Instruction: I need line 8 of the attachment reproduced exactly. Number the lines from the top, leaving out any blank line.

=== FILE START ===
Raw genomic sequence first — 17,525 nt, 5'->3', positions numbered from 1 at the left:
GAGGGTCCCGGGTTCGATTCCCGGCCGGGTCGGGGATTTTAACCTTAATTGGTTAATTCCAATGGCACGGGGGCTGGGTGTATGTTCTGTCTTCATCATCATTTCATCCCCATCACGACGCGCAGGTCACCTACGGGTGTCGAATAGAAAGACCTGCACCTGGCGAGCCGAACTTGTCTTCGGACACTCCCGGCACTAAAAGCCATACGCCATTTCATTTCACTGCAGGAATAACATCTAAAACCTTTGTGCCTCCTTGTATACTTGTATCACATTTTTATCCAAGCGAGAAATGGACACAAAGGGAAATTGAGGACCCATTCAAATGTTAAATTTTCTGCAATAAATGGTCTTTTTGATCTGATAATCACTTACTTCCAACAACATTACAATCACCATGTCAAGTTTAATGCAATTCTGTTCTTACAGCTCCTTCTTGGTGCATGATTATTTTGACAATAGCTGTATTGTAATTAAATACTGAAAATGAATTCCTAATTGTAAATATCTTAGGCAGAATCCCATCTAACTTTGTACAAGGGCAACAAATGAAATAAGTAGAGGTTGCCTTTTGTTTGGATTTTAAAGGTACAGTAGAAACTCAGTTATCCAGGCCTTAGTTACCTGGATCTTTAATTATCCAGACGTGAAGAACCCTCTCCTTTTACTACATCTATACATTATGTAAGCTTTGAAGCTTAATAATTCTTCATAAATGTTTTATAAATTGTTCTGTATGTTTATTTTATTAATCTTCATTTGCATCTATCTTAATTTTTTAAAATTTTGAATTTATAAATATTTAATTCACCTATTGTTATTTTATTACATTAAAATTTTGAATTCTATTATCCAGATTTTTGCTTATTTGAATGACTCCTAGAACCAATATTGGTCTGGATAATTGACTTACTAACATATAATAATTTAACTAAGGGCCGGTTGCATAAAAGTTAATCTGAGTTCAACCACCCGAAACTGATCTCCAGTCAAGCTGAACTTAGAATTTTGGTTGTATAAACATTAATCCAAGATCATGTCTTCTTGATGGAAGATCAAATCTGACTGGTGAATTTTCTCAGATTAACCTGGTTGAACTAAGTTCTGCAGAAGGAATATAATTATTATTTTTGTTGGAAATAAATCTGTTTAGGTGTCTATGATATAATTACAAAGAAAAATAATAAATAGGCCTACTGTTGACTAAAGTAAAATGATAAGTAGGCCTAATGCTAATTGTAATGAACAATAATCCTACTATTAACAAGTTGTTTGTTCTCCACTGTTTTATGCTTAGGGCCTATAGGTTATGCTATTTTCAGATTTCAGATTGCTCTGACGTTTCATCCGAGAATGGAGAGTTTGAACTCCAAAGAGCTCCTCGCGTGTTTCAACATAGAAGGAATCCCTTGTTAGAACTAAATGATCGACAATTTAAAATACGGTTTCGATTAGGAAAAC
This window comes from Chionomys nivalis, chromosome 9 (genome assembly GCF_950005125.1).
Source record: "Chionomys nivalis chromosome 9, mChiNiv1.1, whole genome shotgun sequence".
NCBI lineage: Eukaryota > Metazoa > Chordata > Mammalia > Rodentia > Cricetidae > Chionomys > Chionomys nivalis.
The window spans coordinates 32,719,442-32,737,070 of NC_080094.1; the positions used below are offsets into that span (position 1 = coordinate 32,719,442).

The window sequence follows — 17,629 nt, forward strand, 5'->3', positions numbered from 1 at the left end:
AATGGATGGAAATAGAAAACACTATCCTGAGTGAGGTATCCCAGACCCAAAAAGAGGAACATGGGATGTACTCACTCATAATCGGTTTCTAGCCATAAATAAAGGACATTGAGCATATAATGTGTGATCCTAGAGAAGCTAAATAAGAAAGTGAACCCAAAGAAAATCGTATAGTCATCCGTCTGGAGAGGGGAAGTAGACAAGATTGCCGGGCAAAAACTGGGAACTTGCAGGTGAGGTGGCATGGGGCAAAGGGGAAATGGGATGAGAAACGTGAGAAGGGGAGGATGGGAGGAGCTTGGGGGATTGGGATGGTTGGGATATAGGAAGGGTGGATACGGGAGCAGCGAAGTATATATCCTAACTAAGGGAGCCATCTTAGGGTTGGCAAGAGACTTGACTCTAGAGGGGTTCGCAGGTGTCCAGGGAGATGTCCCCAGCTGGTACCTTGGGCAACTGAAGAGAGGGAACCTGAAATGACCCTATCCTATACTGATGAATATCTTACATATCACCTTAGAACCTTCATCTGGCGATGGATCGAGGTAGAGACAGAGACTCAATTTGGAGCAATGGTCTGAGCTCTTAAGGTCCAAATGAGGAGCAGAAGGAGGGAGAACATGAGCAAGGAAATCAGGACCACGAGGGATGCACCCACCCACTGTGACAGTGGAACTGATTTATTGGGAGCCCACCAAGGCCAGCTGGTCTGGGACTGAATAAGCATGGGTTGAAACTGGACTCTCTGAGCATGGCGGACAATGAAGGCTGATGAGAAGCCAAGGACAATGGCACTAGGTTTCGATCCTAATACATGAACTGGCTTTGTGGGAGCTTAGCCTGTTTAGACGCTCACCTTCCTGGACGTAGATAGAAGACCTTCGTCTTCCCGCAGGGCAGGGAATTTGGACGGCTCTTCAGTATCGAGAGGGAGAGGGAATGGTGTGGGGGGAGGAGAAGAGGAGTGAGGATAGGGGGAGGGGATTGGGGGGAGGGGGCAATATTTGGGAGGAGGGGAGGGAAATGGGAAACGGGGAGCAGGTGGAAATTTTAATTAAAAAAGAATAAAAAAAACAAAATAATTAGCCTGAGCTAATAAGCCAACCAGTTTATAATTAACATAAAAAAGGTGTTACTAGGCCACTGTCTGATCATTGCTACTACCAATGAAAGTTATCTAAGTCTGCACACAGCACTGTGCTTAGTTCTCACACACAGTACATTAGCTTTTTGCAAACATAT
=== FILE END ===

AATGGATGGAAATAGAAAACACTATCCTGAGTGAGGTATCCCAGACCCAAAAAGAGGAACATGGGATGTACTCACTCATAATCGGTTTCTAGCCATAAATAAAGGACATTGAGCATATAATGTGTGATCCTAGAGAAGCTAAATAAGAAAGTGAACCCAAAGAAAATCGTATAGTCATCCGTCTGGAGAGGGGAAGTAGACAAGATTGCCGGGCAAAAACTGGGAACTTGCAGGTGAGGTGGCATGGGGCAAAGGGGAAATGGGATGAGAAACGTGAGAAGGGGAGGATGGGAGGAGCTTGGGGGATTGGGATGGTTGGGATATAGGAAGGGTGGATACGGGAGCAGCGAAGTATATATCCTAACTAAGGGAGCCATCTTAGGGTTGGCAAGAGACTTGACTCTAGAGGGGTTCGCAGGTGTCCAGGGAGATGTCCCCAGCTGGTACCTTGGGCAACTGAAGAGAGGGAACCTGAAATGACCCTATCCTATACTGATGAATATCTTACATATCACCTTAGAACCTTCATCTGGCGATGGATCGAGGTAGAGACAGAGACTCAATTTGGAGCAATGGTCTGAGCTCTTAAGGTCCAAATGAGGAGCAGAAGGAGGGAGAACATGAGCAAGGAAATCAGGACCACGAGGGATGCACCCACCCACTGTGACAGTGGAACTGATTTATTGGGAGCCCACCAAGGCCAGCTGGTCTGGGACTGAATAAGCATGGGTTGAAACTGGACTCTCTGAGCATGGCGGACAATGAAGGCTGATGAGAAGCCAAGGACAATGGCACTAGGTTTCGATCCTAATACATGAACTGGCTTTGTGGGAGCTTAGCCTGTTTAGACGCTCACCTTCCTGGACGTAGATAGAAGACCTTCGTCTTCCCGCAGGGCAGGGAATTTGGACGGCTCTTCAGTATCGAGAGGGAGAGGGAATGGTGTGGGGGGAGGAGAAGAGGAGTGAGGATAGGGGGAGGGGATTGGGGGGAGGGGGCAATATTTGGGAGGAGGGGAGGGAAATGGGAAACGGGGAGCAGGTGGAAATTTTAATTAAAAAAGAATAAAAAAAACAAAATAATTAGCCTGAGCTAATAAGCCAACCAGTTTATAATTAACATAAAAAAGGTGTTACTAGGCCACTGTCTGATCATTGCTACTACCAATGAAAGTTATCTAAGTCTGCACACAGCACTGTGCTTAGTTCTCACACACAGTACATTAGCTTTTTGCAAACATAT